Hackers Modify Virus To Generate Fake Social Media Likes, Followers
redOrbit Staff & Wire Reports – Your Universe Online
A virus that originally surfaced over five years ago to swipe credit card numbers and banking information has reportedly been modified in order to pursue a more lucrative target – social media likes and followers.
Certainly, it sounds ludicrous, but according to Reuters, a fake fan on a website like Instagram can actually be worth five-times more than a stolen credit card number. To that end, the Zeus malware has been modified for use in generating falsified online buzz for companies or individuals, cyber security experts told reporter Jim Finkle.
In fact, these fake “likes” are sold in bundles of 1,000 on various hacking-related forums, alongside stolen credit card numbers and other financial information across the Web, Reuters said. The going rate for 1,000 credit card numbers can be as little as $6, Finkle said. The same number of Instagram followers can be purchased for $15, and 1,000 “likes” on the photo sharing service carry a $30 price tag, he added.
“It may seem odd that fake social media accounts would be worth more than real credit card numbers, but online marketing experts say some people are willing to spend heavily to make a splash on the Internet, seeking buzz for its own sake or for a business purpose, such as making a new product seem popular,” the Reuters reporter explained.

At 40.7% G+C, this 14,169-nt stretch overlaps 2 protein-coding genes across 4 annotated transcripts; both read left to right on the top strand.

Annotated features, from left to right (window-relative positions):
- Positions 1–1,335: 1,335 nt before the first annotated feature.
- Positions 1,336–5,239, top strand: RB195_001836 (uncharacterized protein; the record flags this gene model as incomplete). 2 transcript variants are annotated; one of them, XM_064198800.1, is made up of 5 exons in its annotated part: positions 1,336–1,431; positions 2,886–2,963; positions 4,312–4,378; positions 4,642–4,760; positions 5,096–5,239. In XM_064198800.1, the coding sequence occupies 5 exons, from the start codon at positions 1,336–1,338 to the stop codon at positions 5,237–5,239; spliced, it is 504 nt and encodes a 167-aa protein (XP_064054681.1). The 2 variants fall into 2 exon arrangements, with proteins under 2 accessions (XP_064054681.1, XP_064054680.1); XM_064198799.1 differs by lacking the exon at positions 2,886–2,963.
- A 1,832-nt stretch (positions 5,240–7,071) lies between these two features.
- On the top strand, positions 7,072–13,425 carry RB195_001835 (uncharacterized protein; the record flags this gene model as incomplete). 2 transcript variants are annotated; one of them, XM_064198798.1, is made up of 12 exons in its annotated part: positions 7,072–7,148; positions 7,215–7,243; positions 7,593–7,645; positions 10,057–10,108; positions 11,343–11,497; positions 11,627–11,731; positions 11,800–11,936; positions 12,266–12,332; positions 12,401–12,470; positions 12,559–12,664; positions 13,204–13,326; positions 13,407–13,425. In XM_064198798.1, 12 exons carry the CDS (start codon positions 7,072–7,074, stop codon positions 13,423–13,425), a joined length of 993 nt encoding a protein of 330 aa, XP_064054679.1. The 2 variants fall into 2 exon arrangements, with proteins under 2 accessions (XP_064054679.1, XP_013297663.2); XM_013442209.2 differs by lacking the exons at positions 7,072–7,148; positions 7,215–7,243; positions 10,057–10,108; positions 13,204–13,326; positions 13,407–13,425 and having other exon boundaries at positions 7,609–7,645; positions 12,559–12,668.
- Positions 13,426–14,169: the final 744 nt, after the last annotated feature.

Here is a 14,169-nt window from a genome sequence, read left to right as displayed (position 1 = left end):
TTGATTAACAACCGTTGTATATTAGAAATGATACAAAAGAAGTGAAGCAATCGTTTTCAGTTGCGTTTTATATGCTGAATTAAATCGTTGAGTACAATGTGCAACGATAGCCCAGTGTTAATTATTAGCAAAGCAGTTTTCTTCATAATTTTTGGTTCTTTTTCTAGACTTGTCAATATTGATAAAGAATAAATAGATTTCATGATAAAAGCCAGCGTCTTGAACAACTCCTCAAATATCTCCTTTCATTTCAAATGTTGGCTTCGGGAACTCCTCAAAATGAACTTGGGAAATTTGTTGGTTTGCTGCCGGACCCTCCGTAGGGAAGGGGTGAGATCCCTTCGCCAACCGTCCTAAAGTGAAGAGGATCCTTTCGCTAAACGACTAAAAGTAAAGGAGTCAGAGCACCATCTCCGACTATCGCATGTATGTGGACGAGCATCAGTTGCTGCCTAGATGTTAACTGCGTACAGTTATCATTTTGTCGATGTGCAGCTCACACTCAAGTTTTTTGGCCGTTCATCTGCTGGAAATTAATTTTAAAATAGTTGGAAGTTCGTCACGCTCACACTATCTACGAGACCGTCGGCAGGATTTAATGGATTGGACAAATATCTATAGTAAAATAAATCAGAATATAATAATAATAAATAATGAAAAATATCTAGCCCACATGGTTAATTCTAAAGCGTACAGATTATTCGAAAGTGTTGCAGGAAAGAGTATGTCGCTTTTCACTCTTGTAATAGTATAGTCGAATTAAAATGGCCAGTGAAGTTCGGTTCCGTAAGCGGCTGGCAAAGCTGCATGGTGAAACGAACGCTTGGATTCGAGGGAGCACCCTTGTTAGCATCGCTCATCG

“Experts say this price discrepancy reflects the growing value of social media to businesses or individuals who want to promote their brands or products,” added Amar Toor of The Verge. “Buying fake likes is an easy – if ethically nebulous – way to generate false hype around a brand, and companies are clearly willing to pay comparatively high prices for them.”
While social media scammers typically use automated software in order to manipulate the number of likes or followers they (or their clients) have, cybercrime experts told Reuters that the modified Zeus virus is the first piece of malware specifically designed for the purpose of manipulating Facebook, Twitter and other similar websites.
The modified program controls infected desktops and laptops from a central server, Finkle said. The virus forces them to post likes for specific social media entities, and it could be used in order to force those computers to participate in other operations or download other malware programs, security experts told him.
Those computer security experts also urge caution in dealing with hackers who sell fake likes or followers, noting that their social media activities could potentially be nothing more than a cover for identity theft or other cybercrime.
“The accounts are always just a means to an end,” University of California at Berkeley research scientist Chris Grier, who spent a year working on a team that investigated fake Twitter accounts, told Reuters. “The criminals are always looking to profit.”